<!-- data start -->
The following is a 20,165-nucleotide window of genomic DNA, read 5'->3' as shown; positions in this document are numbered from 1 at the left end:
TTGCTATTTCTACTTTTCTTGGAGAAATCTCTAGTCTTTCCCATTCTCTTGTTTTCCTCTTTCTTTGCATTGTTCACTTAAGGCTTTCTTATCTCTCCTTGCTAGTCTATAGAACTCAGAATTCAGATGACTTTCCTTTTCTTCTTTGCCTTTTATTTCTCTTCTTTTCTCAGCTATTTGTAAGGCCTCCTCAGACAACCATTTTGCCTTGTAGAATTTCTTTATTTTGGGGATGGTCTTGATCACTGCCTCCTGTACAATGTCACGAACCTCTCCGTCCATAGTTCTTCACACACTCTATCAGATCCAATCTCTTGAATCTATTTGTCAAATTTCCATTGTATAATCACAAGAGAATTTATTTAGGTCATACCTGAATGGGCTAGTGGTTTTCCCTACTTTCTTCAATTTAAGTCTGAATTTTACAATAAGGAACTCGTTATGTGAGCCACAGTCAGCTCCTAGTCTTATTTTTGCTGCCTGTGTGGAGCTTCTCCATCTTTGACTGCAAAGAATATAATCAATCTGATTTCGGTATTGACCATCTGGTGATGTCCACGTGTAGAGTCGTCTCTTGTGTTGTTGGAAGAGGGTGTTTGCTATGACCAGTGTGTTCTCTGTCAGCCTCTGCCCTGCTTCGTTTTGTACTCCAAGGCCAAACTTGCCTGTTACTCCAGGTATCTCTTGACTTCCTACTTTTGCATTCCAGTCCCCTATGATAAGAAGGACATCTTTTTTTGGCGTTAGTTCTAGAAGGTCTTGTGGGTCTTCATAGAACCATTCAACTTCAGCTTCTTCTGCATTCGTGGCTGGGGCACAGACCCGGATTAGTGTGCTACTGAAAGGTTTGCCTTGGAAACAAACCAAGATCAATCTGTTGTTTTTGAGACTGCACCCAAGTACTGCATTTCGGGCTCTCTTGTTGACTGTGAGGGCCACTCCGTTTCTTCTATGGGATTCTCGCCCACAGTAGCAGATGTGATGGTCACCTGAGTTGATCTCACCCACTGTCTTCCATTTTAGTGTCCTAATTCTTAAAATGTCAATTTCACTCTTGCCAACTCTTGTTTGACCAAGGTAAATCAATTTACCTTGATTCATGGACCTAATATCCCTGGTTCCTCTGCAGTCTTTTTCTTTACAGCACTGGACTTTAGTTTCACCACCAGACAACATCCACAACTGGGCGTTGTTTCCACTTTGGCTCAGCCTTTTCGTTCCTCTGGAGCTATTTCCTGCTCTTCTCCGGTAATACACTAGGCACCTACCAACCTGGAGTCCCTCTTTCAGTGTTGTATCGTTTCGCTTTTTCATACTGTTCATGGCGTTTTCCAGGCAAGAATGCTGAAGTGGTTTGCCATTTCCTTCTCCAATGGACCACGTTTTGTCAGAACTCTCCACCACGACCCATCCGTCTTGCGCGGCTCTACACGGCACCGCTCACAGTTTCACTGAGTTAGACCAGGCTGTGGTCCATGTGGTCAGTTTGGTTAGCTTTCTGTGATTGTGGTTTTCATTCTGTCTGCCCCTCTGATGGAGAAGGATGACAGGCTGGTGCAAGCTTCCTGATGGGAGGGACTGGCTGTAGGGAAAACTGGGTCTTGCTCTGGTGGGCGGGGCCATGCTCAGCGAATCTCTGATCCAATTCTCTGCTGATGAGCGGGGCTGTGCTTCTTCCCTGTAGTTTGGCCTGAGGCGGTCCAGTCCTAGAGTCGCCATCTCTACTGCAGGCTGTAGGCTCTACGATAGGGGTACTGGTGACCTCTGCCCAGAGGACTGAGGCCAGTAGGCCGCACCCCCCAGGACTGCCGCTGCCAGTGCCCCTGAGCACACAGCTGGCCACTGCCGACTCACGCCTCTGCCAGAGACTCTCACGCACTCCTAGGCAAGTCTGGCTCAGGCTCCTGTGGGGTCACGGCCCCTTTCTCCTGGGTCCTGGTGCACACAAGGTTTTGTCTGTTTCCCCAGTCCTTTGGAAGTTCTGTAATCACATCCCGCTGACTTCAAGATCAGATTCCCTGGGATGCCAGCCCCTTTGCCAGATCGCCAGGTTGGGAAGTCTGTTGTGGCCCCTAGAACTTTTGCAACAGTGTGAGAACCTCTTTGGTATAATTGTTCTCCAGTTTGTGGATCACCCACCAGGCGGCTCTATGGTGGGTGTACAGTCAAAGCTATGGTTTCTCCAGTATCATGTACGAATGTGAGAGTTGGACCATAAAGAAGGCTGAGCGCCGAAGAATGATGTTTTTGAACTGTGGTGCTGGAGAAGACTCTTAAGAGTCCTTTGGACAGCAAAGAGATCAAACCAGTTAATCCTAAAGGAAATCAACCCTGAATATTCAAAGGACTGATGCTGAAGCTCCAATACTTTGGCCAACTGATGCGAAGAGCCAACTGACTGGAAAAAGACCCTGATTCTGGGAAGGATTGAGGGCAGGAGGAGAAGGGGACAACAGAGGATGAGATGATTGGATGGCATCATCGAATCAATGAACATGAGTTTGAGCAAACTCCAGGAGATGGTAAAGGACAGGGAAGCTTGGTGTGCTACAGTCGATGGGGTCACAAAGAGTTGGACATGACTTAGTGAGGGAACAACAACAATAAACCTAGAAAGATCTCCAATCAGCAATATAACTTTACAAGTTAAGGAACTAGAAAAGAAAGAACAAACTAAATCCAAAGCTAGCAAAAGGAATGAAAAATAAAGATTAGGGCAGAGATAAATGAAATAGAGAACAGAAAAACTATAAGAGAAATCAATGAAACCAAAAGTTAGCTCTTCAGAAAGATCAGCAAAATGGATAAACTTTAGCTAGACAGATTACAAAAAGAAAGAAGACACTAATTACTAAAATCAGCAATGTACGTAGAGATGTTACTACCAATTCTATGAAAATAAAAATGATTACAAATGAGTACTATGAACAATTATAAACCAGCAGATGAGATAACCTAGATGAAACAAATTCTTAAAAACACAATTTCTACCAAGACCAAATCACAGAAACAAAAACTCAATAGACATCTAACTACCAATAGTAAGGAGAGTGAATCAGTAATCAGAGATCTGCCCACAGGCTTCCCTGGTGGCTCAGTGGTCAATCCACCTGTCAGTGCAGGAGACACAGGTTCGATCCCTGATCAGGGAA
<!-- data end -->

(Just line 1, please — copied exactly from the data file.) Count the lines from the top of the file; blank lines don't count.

The following is a 20,165-nucleotide window of genomic DNA, read 5'->3' as shown; positions in this document are numbered from 1 at the left end: